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The University of North Dakota's (UND) Aerospace Sciences department Thursday showed off "sense and avoid" software fitted to a piloted NASA Cirrus SR-22 as it flew courses that conflicted with a stock Cessna 172. The effort is a collaboration that involves UND, NASA and MITRE Corp. In the test, the Cirrus served as the surrogate unmanned aerial system (UAS) flown with a safety pilot but directed automatically by ADS-B data and MITRE's algorithms. The test showed that the specially equipped SR-22 could detect the potential conflict posed by the converging 172, and maneuvered the Cirrus away. That has been repeated, but researchers say there's more work to be done.

Market-ready systems that reliably achieve collision avoidance are still several years away, UND's Mark Askelson told Minnesota Public Radio. "This is something that we've been developing for years and testing incrementally, and now we've built up to the point where we can perform these kind of tests." Data collected from the latest series of tests will be pored over for months as engineers seek to refine and improve the technology. Presently, researchers still believe that an ultimate solution will require on-board cameras and, possibly, radar systems. In a recently released report, the Government Accountability Office (GAO) cited sense and avoid technology, among others, reaching the conclusion that the FAA is behind schedule on its integration of drones into the National Airspace System.

Bugatti Aircraft To Fly, Soon

The Bugatti 100P was a purpose-built aircraft designed to set world speed records, but in more than 70 years since its conception it has never flown -- now, a project based in Tulsa, Okla., aims to change that this year. Enthusiast Scotty Wilson is the self-described "guy at the pointy end of the Bugatti 100P project," and he spoke with AVweb Thursday. Wilson has invested his time, money, sweat, and nearly all other available resources into creating a faithful reproduction of the aircraft. And he's found help along the way. The result is a now nearly complete aircraft that Wilson says is "externally, dimensionally, and aerodynamically accurate to within a few millimeters" of the original. The airframe is complete, engine installation is coming soon, and first flight, Wilson hopes, will come by year-end. Then the aircraft will set out on tour ... but maybe not in the U.S.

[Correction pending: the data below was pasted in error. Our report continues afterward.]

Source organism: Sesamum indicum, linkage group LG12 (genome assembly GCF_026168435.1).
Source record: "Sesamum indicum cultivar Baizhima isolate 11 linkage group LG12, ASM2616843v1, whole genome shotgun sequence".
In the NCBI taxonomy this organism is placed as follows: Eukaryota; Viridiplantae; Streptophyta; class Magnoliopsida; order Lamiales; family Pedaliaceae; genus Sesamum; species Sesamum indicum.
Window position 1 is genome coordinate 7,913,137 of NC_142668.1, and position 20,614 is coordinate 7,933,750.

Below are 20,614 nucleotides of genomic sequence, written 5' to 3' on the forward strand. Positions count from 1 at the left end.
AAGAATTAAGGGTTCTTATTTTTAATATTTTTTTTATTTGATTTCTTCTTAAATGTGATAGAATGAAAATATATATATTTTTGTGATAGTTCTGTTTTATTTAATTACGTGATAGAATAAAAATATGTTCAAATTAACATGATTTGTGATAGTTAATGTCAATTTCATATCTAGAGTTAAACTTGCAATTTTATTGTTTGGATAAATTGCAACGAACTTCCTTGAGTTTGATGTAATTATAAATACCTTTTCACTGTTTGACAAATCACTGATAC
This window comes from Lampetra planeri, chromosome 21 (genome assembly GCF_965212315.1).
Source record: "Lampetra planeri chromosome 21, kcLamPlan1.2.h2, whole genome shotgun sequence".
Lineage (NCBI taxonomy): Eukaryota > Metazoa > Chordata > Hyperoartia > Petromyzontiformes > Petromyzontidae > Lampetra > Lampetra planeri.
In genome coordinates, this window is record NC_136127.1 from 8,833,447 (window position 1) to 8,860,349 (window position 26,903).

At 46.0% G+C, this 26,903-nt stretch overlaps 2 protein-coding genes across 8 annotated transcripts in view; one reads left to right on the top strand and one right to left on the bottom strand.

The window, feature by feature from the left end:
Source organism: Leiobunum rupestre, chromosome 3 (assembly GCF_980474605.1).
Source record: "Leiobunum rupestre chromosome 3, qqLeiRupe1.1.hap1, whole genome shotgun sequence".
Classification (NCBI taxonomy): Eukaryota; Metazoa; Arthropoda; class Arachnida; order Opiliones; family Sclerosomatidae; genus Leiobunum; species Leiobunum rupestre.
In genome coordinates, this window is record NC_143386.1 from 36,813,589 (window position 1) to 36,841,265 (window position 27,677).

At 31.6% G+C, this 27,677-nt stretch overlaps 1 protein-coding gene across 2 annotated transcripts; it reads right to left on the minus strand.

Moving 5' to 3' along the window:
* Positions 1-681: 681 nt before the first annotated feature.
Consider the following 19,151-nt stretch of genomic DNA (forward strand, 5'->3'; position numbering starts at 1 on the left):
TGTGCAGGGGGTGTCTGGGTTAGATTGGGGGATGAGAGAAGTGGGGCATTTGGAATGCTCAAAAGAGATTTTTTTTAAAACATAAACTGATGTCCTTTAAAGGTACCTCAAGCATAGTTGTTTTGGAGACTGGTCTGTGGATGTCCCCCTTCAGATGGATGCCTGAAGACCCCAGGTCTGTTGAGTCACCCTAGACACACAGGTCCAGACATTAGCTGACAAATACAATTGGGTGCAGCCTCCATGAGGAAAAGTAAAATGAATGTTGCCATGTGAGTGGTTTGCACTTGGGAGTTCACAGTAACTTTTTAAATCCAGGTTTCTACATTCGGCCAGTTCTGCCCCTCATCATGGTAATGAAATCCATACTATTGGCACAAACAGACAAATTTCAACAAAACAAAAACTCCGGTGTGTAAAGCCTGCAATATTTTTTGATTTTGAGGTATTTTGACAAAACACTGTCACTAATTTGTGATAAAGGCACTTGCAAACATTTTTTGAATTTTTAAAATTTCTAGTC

The sole original aircraft, a product of famed auto designer Ettore Bugatti and largely forgotten aerodynamic engineer, Louis de Monge, currently resides in the EAA museum at Oshkosh, Wis. And that copy may be the only one that most Americans will have the opportunity to see in person. The 100P's heritage is European, and Wilson aims to return it to that part of the world where most people have never seen the airframe he calls "an art-deco masterpiece" that is "arguably the most elegant airplane ever designed." Some of its features, like air inlets in the tail and generous wing fillets, may actually limit the aircraft's top speed, but Wilson has held true to the design. He hopes to show the aircraft at car shows and airshows in Europe, sharing the unique history of an aircraft that (had it not been derailed by World War II) may have become one of the most recognized of its time. Wilson may ultimately leave the aircraft in the care of a museum overseas. Listen to AVweb's podcast with Wilson for more details.

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The Long Arm of the Law back to top 

Pilot Imposter Nabbed In Italy

An unidentified man who apparently bluffed his way into the jump seat of at least one airline flight was arrested in Turin, Italy, Saturday wearing a pilot's uniform and carrying fake ID. The man, a 32-year-old Italian, is alleged to have concocted an elaborate alter ego as Andrea Sirlo, a Lufthansa captain, that got him a ride as "third pilot" on a flight from Munich to Turin on Oct. 23, 2011. It's not clear if he has any flying credentials or whether he has helped out on any other flights. Lufthansa isn't commenting and the Italian police are looking into it. He was arrested in the check-in area of the Turin Airport after some cyber sleuthing by the police.

The man set up a Facebook page complete with photos of him in sunglasses and uniform with fake flight attendant friends. When he was arrested police found fake resumes, airline badges and an airport staff parking permit. In the end, it appears a touch of arrogance led to his undoing. An Italian official became suspicious a couple of months ago when the man identified himself as a captain but appeared too young for the job. That began the investigation that led to his arrest.